In our June/July issue, we celebrate bizav with a visit to Sunwest Aviation in Calgary. We also profile Flightdeck Solutions, discuss northern aviation priorities, and remember the Dash 7. Plus: RCAF retention challenges.
International aviation is growing at an unprecedented rate.
The International Civil Aviation Organization has projected that by 2036, the global aviation sector will need 620,000 new pilots, 125,000 new air traffic controllers, and 1.3 million new aircraft maintenance personnel. Eighty per cent of this workforce is currently represented by young adults who have not yet begun training.
Education is a key element of meeting the industry’s need for competent professionals. Each year, Canadian flight training units produce about 1,200 pilots and college programs produce about 600 maintenance technicians, yet demand is outpacing training capacity.
To produce the professionals required to meet future demand, we need to reflect on existing training practices and carefully consider the integration of new instructional methodologies. One of these is competency-based aviation education.
It is generally recognized that a focus on hours of training (such as a pilot’s flight hours) does not necessarily reflect proficiency or skill. Most would agree that some hours can dramatically impact the way you think, act, and feel–while others may have no impact at all. It is logical that what occurs during those hours is more important than the hours themselves.
So why has the aviation industry historically equated hours of training to competence? We have a long history of regulating a specific number of training hours per licence or certificate. As challenges have arisen and new needs are identified, we often respond by ‘throwing a few hours of training’ at the problem. The advantage of hours is that they are easy to count–and therefore a useful metric that provides a snapshot of experience.
The downside of an hours-based educational system is that it is not as adaptive to individual needs and has limited flexibility for advanced training tools.
Imagine you are a student who has mastered a technique–yet the regulations require you to continue practicing it for five more hours. This is an inefficient use of training resources and it causes frustration from students who may benefit from applying those practice hours to their weaknesses.
Likewise, why would an aviation training unit invest in new technologies (such as simulators) to help students achieve competence more quickly, if those students are still required to complete the same number of training hours?
The challenge of a training system based on ‘time’ is that there is no way to expedite the process. You fundamentally cannot make hours pass more quickly.
However, there is another reference for aviation training and licensing, which is ‘competence.’
Competency-based training (CBT) uses professional competence as the benchmark for determining when training is complete, rather than hours.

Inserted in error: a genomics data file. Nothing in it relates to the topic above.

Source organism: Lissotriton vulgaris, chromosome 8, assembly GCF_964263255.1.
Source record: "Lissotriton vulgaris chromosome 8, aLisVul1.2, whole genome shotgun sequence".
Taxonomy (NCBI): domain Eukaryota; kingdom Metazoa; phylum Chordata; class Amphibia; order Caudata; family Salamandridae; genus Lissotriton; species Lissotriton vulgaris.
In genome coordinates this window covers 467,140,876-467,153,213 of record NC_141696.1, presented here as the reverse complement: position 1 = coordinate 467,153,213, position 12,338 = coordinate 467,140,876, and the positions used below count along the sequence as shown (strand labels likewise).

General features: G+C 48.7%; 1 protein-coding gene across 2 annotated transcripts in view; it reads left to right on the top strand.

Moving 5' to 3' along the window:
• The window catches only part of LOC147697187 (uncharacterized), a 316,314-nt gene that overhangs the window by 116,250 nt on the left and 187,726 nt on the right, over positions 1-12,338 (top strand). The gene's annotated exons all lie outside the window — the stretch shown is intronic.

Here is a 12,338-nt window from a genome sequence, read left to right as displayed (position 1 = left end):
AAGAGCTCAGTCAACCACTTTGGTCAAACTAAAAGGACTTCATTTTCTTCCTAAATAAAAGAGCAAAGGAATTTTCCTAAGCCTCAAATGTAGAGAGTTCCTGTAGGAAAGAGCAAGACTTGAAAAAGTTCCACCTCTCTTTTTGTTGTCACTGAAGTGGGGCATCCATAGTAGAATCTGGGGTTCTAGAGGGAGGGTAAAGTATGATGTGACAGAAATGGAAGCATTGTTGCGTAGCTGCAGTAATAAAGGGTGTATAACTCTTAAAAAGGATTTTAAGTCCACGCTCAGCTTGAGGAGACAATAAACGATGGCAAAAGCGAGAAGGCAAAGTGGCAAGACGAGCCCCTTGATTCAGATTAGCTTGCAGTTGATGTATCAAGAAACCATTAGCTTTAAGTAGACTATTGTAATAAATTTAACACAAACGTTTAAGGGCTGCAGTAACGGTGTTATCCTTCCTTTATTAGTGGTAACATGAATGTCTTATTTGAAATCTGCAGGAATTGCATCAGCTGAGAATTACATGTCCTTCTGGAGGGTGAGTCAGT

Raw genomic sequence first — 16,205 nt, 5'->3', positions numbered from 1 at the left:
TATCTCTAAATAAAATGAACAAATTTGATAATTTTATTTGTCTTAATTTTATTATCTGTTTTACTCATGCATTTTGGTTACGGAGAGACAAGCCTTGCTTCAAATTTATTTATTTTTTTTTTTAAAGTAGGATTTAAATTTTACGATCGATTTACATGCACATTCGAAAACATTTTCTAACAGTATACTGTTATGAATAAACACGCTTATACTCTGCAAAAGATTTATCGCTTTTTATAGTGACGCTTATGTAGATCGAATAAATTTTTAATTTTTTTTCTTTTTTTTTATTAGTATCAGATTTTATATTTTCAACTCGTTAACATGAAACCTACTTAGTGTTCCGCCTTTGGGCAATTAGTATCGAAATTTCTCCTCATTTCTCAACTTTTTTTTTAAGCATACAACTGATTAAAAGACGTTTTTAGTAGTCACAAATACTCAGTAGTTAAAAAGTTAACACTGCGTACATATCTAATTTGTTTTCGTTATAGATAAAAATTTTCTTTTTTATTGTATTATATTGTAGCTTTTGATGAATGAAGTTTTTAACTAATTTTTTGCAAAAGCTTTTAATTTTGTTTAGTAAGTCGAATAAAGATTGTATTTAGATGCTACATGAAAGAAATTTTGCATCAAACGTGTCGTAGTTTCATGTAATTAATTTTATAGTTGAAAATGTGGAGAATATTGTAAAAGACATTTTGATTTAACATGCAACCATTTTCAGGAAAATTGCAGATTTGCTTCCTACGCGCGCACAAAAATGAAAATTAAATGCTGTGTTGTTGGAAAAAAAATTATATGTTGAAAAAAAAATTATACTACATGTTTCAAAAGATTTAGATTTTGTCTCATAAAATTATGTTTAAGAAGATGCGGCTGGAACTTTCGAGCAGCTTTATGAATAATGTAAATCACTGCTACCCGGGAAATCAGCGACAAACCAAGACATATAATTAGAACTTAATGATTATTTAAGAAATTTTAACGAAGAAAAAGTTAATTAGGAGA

CBT can be a complicated concept. The following three-tiered definition helps to clear up confusion:
- Competence describes the skills, knowledge, and attitude required to function in a professional role.
- Competencies are written statements (usually drafted by a group of experts) that describe competence.
- Competency-based training is an educational program that uses competencies as the primary reference for training completion.
A competency-based approach offers several advantages over traditional hours-based methods, as training becomes more personalized and adaptive. As the ‘competencies’ are the reference for when training is complete, once a student demonstrates competent performance they can progress to the next topic area.
This allows students to move quickly through content they understand–and focus additional time on areas that they find challenging. Training organizations that have advanced equipment, such as flight simulators, can often capitalize on this technology for a greater proportion of a competency-based curriculum.
When considering the three-tiered definition, notice that between each level there is an aspect of human interpretation. If you think about your job–and you were asked to write ‘competencies’ (written statements defining all of the knowledge, skill, and attitude-based attributes of your work)–you can imagine that once your pen meets the paper, you are likely to lose some of the intricacies of your professional competence. This creates a gap between actual competence and written competencies.
Likewise, after competencies are written, educational programs are designed that use competencies as the reference for when learners have completed training. The training application also requires a step of human interpretation–as training managers, instructors, students, and regulators may have different interpretations of the meaning of the competencies. This can create another gap in the chain between true competence and CBT.
Overall, competency-based training represents a new licensing and training philosophy that has both strengths and limitations. CBT principles may allow training to be more closely aligned with real-world skills, become flexible and adaptive to student needs, and capitalize on the use of new training tools.
However, this approach must also be applied cautiously to ensure the quality of the existing training system, avoid over-simplification, and ensure the consistency of training.